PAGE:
Tuesday, February 13, 2007
Carpenter: Understanding the History of American Indian Law through Literature
Posted by Mary L. Dudziak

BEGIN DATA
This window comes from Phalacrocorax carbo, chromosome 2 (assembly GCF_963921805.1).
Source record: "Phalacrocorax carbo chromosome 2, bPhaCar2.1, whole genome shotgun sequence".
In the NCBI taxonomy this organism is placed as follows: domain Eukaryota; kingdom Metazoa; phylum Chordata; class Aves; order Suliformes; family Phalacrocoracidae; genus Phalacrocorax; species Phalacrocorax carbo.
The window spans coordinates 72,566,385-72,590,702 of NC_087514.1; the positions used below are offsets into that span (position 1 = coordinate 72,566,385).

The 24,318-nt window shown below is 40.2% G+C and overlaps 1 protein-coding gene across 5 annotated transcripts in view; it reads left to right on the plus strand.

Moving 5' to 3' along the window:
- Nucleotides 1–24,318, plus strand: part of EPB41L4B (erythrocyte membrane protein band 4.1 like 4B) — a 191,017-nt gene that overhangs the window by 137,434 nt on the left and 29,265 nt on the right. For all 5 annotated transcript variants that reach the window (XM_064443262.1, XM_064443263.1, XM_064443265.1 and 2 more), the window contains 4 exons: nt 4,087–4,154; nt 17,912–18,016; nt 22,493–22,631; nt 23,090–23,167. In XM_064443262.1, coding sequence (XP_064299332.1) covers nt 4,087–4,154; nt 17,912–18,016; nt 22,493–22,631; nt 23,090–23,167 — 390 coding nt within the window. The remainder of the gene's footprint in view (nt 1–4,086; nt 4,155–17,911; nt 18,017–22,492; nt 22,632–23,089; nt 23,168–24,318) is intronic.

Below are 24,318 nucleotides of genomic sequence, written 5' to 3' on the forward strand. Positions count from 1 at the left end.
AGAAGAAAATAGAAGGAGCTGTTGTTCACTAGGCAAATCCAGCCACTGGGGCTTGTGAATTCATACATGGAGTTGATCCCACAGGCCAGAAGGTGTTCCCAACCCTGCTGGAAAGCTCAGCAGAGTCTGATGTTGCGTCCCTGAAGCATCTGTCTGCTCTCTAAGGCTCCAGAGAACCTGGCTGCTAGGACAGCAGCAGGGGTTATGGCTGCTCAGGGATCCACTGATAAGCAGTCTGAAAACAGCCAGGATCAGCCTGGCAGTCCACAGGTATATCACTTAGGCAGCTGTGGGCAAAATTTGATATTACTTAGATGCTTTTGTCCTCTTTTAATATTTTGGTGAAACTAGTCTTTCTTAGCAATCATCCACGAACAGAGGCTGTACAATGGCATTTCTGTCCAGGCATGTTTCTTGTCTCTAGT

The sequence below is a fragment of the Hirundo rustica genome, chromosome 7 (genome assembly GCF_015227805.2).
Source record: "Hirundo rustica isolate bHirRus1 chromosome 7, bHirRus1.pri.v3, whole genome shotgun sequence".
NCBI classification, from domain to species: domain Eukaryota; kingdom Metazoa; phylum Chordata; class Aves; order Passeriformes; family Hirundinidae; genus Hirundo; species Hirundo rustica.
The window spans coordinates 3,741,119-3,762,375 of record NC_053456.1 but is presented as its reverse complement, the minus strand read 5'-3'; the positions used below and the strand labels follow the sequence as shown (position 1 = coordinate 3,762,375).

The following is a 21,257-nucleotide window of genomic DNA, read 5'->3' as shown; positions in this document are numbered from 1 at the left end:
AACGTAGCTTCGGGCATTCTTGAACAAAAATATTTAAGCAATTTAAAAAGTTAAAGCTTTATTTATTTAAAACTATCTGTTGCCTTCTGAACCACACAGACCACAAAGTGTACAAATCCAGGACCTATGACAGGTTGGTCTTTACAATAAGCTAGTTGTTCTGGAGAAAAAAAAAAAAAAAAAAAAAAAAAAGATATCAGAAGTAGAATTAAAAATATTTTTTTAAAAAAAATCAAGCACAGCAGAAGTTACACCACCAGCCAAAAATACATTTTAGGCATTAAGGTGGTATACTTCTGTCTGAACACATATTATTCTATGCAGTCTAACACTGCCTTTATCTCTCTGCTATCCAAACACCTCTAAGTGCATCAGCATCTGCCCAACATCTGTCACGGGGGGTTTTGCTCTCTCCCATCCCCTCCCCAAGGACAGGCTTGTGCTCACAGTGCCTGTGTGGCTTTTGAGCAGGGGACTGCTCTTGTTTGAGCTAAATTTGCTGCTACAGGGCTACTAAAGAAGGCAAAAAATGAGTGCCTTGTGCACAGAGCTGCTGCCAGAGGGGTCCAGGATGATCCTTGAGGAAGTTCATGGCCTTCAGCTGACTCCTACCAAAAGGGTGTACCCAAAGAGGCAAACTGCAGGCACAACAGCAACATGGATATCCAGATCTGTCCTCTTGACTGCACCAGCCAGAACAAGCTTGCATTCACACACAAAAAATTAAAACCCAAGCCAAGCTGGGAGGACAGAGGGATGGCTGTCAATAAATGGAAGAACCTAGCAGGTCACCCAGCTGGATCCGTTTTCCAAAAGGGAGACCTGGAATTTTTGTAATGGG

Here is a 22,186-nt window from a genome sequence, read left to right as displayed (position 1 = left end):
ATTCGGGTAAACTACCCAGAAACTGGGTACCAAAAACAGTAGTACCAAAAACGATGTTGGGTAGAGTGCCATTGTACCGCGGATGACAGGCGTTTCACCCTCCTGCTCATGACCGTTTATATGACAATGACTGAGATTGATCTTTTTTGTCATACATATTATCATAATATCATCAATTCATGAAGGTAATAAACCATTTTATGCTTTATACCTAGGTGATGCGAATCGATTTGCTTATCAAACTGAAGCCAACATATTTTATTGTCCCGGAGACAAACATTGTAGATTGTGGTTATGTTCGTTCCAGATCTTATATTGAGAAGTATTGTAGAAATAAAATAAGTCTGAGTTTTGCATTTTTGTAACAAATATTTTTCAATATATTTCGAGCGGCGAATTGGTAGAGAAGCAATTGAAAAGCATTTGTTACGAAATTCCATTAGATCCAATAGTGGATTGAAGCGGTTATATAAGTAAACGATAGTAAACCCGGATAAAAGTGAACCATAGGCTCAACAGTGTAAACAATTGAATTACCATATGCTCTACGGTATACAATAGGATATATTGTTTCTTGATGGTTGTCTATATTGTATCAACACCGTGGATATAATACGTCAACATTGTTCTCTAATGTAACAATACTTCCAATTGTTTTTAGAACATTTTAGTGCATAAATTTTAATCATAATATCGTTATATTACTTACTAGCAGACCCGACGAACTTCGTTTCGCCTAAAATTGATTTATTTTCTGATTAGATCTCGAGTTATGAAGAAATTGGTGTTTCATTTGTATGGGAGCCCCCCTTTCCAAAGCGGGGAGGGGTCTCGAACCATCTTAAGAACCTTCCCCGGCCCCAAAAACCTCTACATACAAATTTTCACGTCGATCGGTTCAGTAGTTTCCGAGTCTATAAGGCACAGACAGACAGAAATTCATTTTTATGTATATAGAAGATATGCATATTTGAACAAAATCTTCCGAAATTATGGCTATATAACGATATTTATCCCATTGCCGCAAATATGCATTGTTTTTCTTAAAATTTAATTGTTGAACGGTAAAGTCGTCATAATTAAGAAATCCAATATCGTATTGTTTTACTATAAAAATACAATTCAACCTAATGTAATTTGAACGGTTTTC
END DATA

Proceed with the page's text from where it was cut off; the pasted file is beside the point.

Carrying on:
Kristin A. Carpenter, University of Denver, has posted an article on SSRN, which appeared recently in the North Dakota Law Review, Contextualizing the Losses of Allotment Through Literature. Here's the abstract: In this article, the Author undertakes a law and literature approach to a major Indian law problem: understanding the losses of allotment. Allotment was a mid 19th- early 20th century federal legislative program to take large tracts of land owned by Indian tribes, allocate smaller parcels to individual Indians, and sell off the rest to non-Indians. The idea was that Indians would abandon traditional patterns of subsistence to become American-style farmers, and great tracts of land would be freed up for the advance of white settlement. A key component of the federal government's larger project of assimilating Indians into mainstream society, allotment was devastating for Indian people who suffered incredible losses of land, economic livelihood, culture, and everything else that mattered. But the Supreme Court's caselaw on allotment might make you think otherwise. Indeed Lone Wolf v. Hitchcock (1903) characterizes allotment as a policy that simply changed the manner in which tribes owned their real property and did not cause any losses at all. There are, of course, many ways to develop a fuller legal picture of the losses tribal people suffered during allotment, including historical and empirical research. But this article argues that fiction also has something to offer. Accordingly it argues that two novels by the Turtle Mountain Chippewa author Louise Erdrich can serve to contextualize the losses suffered by Indian people during allotment. While tribal people clearly lost a lot of land, Erdrich helps us understand how allotment brought about losses in socio-economic, familial, spiritual, and other realms of tribal life. And even though she is writing about fictional Ojibwe people and not the real Kiowa and Comanches involved in Lone Wolf, Erdrich raises important, relevant questions about allotment. Inspiring lawyers to contemplate these questions—completely ignored by Lone Wolf—can enhance both understanding of the case and contemporary advocacy to redress the losses of allotment today.